Friday, December 21, 2012

Our condolences to Tim

Tim Reardon is one of our trustees and our treasurer. Tim lost his wife, Eileen, in a tragic car accident in Hamilton on Friday 7th December. The shock of this tragedy has been felt by all in our group.

End of year round up in no particular order

The eggs, laid in April, are hatching now in December. There is really no metamorphosis. The young Wetas resemble small adults and undergo several moults before they are fully grown at 45 to 50mm long. Their favoured food plants are Mahoe and Lace – bark species both of which we have planted in the gully.
We had regular visits of Tui throughout the latter part of the winter and spring. There was hope that they may stay round and nest but we don’t believe this happened. Once the willow flowers faded the Tui departed. When the flax that has been planted mature and start flowering the Tui should have a reason to stay around a bit longer and the longer they stay the more likely they are to nest.
Pest control
We have hammered the pests this last year with 22 possums removed out of the gully and no more being caught. The volume of baits going through the 13 bait stations to control rats have dropped right off so we are reasonably confident that rats are also under control. Waikato Regional Council scientists are in the process of monitoring the rat population, or lack of it, at the moment so we are waiting to see what the results will be.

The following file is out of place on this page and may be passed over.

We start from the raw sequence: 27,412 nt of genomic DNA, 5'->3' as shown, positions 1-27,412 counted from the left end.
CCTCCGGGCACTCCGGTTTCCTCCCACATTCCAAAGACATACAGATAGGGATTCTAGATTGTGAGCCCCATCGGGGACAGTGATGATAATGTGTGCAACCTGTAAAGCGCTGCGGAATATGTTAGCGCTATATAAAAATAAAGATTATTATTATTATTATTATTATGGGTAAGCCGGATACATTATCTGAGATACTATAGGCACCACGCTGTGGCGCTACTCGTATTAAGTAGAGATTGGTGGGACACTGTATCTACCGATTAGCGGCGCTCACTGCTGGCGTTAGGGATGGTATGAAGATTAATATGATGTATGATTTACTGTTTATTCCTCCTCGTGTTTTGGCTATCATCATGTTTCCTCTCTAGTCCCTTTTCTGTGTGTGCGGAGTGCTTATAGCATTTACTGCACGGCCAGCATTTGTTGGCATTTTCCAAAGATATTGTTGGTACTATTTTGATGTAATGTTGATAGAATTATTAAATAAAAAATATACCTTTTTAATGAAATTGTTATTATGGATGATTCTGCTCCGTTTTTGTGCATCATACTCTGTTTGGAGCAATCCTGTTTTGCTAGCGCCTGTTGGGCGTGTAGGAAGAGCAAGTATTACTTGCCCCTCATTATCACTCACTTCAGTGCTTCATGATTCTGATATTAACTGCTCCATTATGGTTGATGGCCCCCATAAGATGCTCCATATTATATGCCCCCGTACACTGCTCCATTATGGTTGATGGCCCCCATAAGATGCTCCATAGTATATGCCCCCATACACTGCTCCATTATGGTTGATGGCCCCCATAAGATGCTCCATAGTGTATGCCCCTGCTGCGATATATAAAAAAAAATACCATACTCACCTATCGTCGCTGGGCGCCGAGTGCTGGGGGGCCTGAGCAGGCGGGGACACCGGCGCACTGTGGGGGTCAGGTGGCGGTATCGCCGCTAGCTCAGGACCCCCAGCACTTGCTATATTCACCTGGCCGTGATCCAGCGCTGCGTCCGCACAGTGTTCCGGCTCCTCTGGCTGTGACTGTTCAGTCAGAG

Unfortunately we have had an attack on our bait stations with three being removed and taken away along with at least three tracking stations. This is most disturbing. We have installed temporary signs at each of the three entrances to explain what we are doing in the hope that this will stop.
Track installed
This must be the years highlight. It makes moving around the gully so easy for us now on our working bees and there is evidence that there are a good number of people walking the track as well. This has a down side that it also lets people in that are hell bent of damaging things but it has an upside that the public can now see what restoration is being done. We thank the Hamilton City Council Envirofund for funding the materials for this project. Perry aggregate for donating pit sand and Acorn Building Supplies for a generous discount on the timber and other hardware.